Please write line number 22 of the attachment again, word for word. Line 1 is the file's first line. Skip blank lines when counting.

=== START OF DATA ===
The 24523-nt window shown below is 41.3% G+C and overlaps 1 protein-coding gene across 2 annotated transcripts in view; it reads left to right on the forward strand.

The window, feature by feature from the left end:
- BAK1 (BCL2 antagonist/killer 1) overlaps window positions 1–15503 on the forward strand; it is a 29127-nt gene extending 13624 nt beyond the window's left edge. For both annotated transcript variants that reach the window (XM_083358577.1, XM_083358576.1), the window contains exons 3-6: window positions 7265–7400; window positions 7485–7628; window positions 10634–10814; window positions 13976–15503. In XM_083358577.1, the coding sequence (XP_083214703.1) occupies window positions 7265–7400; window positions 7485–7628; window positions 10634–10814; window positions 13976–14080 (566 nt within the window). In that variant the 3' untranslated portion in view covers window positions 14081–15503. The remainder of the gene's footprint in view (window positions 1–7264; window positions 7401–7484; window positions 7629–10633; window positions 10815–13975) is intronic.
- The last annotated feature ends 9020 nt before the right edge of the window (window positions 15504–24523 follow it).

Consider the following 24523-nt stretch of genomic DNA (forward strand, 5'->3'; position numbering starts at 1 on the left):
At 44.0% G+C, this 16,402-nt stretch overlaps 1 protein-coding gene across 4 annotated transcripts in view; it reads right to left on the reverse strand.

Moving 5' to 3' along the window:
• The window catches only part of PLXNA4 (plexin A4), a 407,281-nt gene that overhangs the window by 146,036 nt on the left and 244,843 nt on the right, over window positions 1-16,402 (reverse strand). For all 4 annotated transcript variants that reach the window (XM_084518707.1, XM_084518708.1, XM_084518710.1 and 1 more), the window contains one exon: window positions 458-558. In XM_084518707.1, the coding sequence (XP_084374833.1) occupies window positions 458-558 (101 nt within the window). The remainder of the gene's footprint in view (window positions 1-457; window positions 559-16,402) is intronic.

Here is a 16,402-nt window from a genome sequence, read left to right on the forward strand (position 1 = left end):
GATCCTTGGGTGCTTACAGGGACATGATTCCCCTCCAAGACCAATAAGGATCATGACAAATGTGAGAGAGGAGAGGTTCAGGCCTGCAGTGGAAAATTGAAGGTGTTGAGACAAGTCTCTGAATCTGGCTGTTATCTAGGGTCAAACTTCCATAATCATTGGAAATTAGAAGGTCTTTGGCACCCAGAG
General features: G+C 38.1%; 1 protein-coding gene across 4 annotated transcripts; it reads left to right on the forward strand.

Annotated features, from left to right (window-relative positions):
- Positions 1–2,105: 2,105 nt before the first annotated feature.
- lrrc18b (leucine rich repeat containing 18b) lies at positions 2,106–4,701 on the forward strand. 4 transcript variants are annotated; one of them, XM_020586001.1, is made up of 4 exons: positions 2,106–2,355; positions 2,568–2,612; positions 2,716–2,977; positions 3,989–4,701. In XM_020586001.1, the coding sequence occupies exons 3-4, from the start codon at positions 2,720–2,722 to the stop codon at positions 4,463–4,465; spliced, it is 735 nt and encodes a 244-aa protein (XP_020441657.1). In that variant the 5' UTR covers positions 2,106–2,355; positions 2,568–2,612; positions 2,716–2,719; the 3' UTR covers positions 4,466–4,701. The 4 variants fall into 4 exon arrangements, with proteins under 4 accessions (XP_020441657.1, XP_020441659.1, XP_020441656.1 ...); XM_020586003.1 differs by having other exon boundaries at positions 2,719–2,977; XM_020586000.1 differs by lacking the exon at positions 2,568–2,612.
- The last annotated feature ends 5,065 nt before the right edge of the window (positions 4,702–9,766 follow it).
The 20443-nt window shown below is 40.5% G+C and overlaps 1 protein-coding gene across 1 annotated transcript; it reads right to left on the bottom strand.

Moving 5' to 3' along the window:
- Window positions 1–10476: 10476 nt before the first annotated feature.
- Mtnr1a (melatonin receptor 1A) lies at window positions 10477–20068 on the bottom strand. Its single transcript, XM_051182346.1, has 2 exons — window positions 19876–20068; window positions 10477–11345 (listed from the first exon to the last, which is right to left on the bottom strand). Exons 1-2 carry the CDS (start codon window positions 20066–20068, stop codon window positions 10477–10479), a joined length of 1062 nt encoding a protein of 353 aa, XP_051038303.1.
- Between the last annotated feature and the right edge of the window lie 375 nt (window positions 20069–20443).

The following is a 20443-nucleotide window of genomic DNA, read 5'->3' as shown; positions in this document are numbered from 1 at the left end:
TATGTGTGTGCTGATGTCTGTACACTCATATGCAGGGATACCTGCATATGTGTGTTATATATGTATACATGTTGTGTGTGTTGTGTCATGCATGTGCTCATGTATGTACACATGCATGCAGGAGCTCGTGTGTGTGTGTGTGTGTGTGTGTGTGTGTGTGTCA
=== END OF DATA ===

TATGTGTGTGCTGATGTCTGTACACTCATATGCAGGGATACCTGCATATGTGTGTTATATATGTATACATGTTGTGTGTGTTGTGTCATGCATGTGCTCATGTATGTACACATGCATGCAGGAGCTCGTGTGTGTGTGTGTGTGTGTGTGTGTGTGTGTGTCA